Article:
1. Cosmologists at UCL are a step closer to determining the mass of the elusive neutrino particle, not by using a giant particle detector, but by gazing up into space. Neutrinos are one of the top candidates for dark matter.
Although it has been shown that a neutrino has a mass, it is vanishingly small and extremely hard to measure – a neutrino is capable of passing through a light year (about six trillion miles) of lead without hitting a single atom.
New results using the largest ever survey of galaxies in the universe puts total neutrino mass at no larger than 0.28 electron volts – less than a billionth of the mass of a single hydrogen atom. This is one of the most accurate measurements of the mass of a neutrino to date. The research is due to be published in an upcoming issue of the journal Physical Review Letters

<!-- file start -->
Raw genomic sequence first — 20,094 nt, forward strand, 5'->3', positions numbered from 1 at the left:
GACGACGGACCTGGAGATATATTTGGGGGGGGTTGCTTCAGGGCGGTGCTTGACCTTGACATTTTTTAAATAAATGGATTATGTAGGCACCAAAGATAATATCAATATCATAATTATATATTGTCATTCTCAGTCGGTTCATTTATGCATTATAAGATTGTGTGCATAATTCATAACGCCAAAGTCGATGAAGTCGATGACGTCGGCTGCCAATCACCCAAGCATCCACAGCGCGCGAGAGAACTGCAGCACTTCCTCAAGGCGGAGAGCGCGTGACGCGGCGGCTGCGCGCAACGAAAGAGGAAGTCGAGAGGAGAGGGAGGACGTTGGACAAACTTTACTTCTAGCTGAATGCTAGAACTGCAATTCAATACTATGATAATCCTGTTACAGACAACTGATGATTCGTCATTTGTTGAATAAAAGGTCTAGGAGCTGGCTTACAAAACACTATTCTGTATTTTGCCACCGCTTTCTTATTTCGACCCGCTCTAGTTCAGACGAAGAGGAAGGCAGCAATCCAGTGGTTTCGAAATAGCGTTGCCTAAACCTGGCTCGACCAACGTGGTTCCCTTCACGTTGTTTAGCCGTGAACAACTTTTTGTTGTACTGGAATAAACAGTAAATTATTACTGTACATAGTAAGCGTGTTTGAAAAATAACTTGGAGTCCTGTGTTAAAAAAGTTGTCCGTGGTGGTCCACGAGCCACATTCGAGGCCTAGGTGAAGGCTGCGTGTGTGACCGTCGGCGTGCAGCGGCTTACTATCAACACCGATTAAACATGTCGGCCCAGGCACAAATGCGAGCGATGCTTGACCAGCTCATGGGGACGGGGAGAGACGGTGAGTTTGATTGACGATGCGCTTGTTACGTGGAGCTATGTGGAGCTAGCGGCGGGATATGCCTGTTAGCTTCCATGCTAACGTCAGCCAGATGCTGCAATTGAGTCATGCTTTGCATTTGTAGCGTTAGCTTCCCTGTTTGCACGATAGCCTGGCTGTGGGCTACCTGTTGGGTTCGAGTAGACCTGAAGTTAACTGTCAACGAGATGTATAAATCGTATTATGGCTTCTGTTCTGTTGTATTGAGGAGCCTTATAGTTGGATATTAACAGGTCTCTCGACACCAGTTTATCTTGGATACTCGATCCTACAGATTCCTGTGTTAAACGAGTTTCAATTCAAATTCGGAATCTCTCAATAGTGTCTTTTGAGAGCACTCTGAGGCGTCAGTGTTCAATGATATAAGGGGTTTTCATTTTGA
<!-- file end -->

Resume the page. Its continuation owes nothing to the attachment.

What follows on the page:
The work is based on the principle that the huge abundance of neutrinos (there are trillions passing through you right now) has a large cumulative effect on the matter of the cosmos, which naturally forms into “clumps” of groups and clusters of galaxies. As neutrinos are extremely light they move across the universe at great speeds which has the effect of smoothing this natural “clumpiness” of matter. By analysing the distribution of galaxies across the universe (i.e. the extent of this “smoothing-out” of galaxies) scientists are able to work out the upper limits of neutrino mass. Although neutrinos make up less than 1% of all matter they form an important part of the cosmological model.
2. New Scientist - muon antineutrinos turn into electron antineutrinos at a higher rate than expected.
The excess could be because muon antineutrinos turn into sterile neutrinos before becoming electron antineutrinos
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